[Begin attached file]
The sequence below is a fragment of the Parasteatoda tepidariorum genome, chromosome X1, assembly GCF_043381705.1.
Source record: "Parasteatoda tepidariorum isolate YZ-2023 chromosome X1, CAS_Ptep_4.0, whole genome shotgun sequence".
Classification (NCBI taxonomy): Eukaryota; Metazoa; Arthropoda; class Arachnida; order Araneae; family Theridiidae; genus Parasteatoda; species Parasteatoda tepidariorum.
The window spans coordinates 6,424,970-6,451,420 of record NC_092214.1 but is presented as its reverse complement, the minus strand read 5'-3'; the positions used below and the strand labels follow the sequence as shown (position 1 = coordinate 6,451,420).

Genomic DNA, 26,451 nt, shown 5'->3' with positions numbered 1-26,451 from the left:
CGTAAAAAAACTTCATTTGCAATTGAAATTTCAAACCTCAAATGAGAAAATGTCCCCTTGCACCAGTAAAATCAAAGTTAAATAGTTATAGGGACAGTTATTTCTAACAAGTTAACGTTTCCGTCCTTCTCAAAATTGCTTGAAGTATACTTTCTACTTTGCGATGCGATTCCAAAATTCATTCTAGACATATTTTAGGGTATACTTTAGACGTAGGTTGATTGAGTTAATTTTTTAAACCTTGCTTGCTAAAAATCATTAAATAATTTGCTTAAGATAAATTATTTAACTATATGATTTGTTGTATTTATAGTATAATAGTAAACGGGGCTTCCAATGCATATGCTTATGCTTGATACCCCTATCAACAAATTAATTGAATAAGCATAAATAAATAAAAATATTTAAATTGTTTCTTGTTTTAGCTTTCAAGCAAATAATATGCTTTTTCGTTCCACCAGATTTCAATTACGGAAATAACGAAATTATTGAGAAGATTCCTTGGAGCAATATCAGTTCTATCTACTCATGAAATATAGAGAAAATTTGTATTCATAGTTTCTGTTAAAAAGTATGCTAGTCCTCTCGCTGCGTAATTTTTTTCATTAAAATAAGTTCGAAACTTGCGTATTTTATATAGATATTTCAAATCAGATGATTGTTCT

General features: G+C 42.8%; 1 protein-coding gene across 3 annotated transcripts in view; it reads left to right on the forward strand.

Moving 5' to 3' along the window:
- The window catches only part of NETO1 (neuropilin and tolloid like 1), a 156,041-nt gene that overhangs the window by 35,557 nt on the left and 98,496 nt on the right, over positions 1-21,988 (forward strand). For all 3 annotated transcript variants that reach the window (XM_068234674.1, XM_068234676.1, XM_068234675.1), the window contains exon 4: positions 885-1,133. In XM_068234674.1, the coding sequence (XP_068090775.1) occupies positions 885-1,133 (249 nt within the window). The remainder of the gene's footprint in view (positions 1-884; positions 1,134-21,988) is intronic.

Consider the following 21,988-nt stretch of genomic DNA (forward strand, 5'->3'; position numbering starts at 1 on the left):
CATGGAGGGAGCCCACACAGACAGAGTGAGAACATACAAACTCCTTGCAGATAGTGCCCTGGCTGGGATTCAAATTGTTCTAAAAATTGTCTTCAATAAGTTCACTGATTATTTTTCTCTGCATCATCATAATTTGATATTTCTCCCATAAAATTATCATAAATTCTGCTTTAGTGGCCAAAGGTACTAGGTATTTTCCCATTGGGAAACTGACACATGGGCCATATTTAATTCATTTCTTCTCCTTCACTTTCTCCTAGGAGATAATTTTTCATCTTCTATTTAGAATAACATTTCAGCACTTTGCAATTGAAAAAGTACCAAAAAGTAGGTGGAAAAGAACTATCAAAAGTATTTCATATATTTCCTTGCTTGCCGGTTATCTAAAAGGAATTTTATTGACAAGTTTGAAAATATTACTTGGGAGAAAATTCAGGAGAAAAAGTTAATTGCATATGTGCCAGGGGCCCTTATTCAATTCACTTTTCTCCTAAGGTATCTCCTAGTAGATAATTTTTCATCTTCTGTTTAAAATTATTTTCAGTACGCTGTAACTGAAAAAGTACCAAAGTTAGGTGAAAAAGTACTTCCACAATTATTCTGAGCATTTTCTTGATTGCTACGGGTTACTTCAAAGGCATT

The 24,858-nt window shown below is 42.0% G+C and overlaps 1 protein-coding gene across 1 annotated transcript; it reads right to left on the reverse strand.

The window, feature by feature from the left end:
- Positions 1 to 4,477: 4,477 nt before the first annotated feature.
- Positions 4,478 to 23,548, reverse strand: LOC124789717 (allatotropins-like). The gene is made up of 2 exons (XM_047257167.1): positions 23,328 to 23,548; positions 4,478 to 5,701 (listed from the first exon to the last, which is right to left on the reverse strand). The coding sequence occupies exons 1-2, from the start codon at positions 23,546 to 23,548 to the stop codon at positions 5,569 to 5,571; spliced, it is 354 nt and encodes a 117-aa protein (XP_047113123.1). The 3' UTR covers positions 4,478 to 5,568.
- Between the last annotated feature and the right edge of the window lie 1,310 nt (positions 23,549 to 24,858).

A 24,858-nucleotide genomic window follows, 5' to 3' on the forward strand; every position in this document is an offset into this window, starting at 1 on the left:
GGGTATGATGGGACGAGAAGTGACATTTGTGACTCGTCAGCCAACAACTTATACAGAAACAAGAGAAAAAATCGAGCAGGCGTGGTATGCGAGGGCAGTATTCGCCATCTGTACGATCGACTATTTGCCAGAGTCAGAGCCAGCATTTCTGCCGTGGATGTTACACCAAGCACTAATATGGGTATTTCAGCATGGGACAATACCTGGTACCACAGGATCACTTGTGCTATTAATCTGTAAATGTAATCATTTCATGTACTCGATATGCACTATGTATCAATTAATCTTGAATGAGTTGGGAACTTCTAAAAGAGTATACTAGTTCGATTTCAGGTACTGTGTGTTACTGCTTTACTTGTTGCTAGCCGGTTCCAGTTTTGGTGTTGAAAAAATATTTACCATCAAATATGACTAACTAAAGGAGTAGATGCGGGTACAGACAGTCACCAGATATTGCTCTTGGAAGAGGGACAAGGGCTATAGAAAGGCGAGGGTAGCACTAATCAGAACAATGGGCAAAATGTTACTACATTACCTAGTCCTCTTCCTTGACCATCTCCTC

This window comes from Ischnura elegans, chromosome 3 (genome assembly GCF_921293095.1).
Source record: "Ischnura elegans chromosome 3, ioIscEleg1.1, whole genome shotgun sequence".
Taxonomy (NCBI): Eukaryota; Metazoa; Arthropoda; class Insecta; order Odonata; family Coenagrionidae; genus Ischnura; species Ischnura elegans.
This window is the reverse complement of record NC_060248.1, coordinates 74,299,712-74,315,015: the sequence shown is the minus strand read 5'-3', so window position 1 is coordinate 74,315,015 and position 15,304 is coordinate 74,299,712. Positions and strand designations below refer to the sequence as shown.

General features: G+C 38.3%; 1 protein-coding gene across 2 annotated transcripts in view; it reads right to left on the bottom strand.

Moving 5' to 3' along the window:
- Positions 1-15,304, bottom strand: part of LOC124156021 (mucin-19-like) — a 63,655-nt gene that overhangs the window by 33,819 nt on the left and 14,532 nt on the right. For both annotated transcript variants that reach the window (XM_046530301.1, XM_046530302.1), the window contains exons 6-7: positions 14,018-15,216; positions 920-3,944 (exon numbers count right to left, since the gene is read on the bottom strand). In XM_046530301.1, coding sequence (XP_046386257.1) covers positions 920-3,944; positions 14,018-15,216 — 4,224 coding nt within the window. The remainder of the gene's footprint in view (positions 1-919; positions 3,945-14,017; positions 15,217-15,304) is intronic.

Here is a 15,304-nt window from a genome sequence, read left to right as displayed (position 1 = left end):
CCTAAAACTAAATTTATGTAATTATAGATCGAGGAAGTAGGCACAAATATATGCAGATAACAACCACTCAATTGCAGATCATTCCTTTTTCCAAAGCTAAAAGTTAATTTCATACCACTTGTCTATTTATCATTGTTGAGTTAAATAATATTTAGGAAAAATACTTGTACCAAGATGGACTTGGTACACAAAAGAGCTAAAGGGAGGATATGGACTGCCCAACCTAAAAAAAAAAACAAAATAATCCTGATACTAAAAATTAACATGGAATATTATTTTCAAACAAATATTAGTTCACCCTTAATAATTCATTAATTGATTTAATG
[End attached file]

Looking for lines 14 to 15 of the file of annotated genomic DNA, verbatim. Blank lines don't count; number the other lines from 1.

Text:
- Positions 1 to 4,477: 4,477 nt before the first annotated feature.
- Positions 4,478 to 23,548, reverse strand: LOC124789717 (allatotropins-like). The gene is made up of 2 exons (XM_047257167.1): positions 23,328 to 23,548; positions 4,478 to 5,701 (listed from the first exon to the last, which is right to left on the reverse strand). The coding sequence occupies exons 1-2, from the start codon at positions 23,546 to 23,548 to the stop codon at positions 5,569 to 5,571; spliced, it is 354 nt and encodes a 117-aa protein (XP_047113123.1). The 3' UTR covers positions 4,478 to 5,568.